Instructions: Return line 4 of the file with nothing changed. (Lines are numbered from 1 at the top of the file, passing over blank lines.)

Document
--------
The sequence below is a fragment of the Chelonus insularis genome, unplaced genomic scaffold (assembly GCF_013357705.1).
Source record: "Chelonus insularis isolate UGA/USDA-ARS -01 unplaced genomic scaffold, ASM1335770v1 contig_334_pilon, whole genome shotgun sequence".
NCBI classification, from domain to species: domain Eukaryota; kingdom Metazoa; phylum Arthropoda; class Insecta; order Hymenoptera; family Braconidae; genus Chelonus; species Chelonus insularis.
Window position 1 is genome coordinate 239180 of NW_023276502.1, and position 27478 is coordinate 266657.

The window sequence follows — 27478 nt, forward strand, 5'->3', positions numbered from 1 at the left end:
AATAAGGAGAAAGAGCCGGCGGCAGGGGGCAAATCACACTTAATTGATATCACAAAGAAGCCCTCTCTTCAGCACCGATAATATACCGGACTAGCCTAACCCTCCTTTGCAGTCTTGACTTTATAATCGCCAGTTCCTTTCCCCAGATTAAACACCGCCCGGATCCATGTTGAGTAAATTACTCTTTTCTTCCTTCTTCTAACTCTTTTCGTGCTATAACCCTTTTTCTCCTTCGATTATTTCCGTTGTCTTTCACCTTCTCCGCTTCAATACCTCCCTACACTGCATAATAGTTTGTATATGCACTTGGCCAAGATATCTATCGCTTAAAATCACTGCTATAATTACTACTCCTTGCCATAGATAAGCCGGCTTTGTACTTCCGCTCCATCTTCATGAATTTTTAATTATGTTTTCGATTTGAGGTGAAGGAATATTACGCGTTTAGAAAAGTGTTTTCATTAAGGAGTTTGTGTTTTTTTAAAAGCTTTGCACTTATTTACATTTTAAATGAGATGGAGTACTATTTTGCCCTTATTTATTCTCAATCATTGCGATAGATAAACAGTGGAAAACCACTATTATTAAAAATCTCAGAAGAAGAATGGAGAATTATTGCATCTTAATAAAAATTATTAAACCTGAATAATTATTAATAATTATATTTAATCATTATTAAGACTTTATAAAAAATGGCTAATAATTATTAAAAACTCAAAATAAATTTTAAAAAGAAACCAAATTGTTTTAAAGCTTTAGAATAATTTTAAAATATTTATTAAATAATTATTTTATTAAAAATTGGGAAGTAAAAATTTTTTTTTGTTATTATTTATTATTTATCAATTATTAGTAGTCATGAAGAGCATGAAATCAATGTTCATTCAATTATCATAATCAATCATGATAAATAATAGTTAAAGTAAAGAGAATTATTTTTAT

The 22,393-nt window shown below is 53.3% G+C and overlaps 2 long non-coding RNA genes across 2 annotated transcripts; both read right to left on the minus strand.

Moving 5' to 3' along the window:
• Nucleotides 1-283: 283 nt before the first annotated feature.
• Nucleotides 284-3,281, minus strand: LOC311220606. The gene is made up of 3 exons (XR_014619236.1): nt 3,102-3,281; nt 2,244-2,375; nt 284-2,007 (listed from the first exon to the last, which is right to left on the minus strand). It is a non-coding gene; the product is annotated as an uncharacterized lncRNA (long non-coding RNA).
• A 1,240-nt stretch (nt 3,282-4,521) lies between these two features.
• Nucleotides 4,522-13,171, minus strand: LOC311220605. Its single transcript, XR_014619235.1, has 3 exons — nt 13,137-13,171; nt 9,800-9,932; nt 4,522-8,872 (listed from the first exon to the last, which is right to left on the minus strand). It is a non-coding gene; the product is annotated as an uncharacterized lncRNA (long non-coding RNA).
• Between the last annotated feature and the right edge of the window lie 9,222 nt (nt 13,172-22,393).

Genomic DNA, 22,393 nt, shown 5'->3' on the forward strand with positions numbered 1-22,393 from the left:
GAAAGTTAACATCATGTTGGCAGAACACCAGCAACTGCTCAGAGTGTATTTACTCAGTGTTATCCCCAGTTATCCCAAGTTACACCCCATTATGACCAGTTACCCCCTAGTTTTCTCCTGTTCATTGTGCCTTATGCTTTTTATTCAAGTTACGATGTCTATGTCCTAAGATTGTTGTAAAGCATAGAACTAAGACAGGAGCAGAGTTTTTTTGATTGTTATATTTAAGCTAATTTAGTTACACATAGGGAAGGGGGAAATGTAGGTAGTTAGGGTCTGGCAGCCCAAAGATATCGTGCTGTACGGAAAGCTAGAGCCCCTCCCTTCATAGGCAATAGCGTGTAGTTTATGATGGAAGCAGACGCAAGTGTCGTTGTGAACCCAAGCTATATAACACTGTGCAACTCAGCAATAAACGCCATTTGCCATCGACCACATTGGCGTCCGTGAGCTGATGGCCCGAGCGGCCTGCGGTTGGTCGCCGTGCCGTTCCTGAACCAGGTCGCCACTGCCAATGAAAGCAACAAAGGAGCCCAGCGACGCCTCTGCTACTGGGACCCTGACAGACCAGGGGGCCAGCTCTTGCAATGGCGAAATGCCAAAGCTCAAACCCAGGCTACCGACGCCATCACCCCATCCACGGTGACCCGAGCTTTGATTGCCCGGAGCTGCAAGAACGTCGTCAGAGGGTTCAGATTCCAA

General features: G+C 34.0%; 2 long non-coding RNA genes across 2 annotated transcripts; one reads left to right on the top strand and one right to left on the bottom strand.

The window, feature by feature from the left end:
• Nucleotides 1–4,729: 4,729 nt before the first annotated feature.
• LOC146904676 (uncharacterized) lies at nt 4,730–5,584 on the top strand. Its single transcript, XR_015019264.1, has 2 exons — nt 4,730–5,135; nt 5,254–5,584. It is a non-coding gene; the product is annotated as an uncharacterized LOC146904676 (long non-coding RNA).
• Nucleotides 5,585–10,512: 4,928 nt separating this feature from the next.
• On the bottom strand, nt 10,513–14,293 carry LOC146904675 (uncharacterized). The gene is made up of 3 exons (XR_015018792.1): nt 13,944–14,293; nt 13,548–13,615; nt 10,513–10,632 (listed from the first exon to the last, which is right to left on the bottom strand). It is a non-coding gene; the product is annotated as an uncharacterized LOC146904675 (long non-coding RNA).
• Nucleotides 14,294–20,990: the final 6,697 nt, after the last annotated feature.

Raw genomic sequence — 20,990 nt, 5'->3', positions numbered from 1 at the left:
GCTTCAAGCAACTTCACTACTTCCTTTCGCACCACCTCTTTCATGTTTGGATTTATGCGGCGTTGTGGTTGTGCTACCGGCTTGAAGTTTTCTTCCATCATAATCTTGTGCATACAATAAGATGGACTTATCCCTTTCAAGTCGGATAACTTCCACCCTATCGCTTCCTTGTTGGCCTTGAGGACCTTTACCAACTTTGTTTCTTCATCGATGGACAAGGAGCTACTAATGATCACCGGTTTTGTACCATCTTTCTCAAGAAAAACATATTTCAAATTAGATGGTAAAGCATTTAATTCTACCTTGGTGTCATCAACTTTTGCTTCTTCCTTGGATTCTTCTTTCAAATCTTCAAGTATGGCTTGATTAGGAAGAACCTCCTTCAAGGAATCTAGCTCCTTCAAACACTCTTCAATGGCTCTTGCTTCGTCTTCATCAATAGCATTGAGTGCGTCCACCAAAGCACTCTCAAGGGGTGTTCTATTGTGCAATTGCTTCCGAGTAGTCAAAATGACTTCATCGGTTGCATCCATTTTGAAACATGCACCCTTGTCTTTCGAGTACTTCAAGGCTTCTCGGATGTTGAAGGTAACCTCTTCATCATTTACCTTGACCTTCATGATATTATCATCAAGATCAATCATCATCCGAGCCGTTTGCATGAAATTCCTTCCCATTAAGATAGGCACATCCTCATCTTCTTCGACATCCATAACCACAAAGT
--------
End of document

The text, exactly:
Window position 1 is genome coordinate 239180 of NW_023276502.1, and position 27478 is coordinate 266657.